A strict emissions limitation would likely pass an equity test as poor people would garner much of the public health benefit while the costs of the regulation would be spread broadly among consumers who purchase products made of steel, such as new cars and trucks. But would the EPA regulation on coke production pass the social-efficiency test? Maybe not, as the size of the exposed population is relatively small and the capital and operating costs required to control air emissions from coke plants are relatively large. In this case, however, EPA might reasonably move forward on equity grounds even though the social-efficiency case is doubtful.

Alternatively, EPA might set a somewhat less stringent standard on coke plants to ensure social efficiency, yet work with industry actors to allocate some of the compliance savings to anti-smoking and radon control programs in communities near coke plants. This less stringent standard, coupled with community health programs, might do more for lung cancer prevention, social efficiency, and equity than the strict emissions limitation.

Congress also authorized EPA to reduce toxin exposures by issuing drinking water standards under the Safe Drinking Water Act. For a contaminant such as arsenic, which is also a cancer-causing agent, EPA may find that the society-wide health benefits from arsenic control justify the costs of equipment to control arsenic. Would a uniform national arsenic standard benefit the poor? Possibly not. The costs of stricter drinking water standards are typically passed on to consumers through higher water bills. For low-income Americans in rural communities—where there are relatively few residents and businesses to pay for arsenic control—the higher water bills may be a more pressing concern than the modest health risks from naturally occurring levels of arsenic in drinking water.

The disproportionate impact of water bill costs on low-income Americans helps explain why EPA is under intense pressure to better account for “affordability” when setting new drinking water standards. To make a program that is more beneficial to low-income Americans, EPA could be authorized to use federal infrastructure subsidies to help pay for arsenic control in low-income rural communities, which would lessen or eliminate the increase in water bills. This approach could be implemented under EPA’s current authority if the Biden Administration and Congress are willing to allocate some infrastructure subsidies to low-income communities.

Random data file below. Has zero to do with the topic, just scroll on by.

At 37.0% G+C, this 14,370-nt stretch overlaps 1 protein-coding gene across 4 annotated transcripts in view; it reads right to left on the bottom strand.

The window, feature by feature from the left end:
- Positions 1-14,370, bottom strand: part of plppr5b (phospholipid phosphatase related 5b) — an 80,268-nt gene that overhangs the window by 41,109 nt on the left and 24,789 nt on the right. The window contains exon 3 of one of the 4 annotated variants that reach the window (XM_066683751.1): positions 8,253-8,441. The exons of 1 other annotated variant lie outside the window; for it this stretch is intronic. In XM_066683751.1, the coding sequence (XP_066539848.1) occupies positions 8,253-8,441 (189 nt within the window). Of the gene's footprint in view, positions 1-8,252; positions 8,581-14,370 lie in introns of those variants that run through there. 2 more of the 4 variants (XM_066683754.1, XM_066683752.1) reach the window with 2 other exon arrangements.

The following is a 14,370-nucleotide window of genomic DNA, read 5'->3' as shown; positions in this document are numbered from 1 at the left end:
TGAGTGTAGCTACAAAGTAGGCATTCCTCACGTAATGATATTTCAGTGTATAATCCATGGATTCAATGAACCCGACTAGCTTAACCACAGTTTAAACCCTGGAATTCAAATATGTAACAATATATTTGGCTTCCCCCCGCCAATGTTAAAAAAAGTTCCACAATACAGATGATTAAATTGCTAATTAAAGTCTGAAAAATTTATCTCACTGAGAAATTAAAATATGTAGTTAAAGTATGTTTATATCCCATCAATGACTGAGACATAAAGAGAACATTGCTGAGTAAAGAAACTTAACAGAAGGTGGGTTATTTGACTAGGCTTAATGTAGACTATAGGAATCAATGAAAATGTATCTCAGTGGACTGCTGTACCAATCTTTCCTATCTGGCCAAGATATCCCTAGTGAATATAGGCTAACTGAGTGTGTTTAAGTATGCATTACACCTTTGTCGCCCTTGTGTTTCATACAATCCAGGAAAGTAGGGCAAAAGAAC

Notice how the mere presence of the equity test, as a supplement to the social-efficiency test, induces OIRA and regulatory analysts to perform new kinds of regulatory analyses and be more creative about the design of regulatory alternatives.

Is equity analysis feasible? Elsewhere, I have looked carefully at that question in the context of safety, tailpipe, and fuel-economy regulations of the automobile industry. I found that such analyses are feasible but federal agencies will need to invest in new data-collection systems to implement the equity tests. Given President Biden’s interest in this issue, now is an opportune time to change the way OIRA and federal agencies conduct regulatory analysis.

John D. Graham

John D. Graham is a professor at Indiana University’s Paul H O’Neill School of Public and Environmental Affairs and former Administrator of the Office of Information and Regulatory Affairs, U.S. Office of Management and Budget (2001-2006).

The author expresses appreciation for the helpful suggestions from Cass Sunstein and Megan Russo on a previous version of this essay.

This essay is part of a nine-part series entitled Creating an Administrative System for All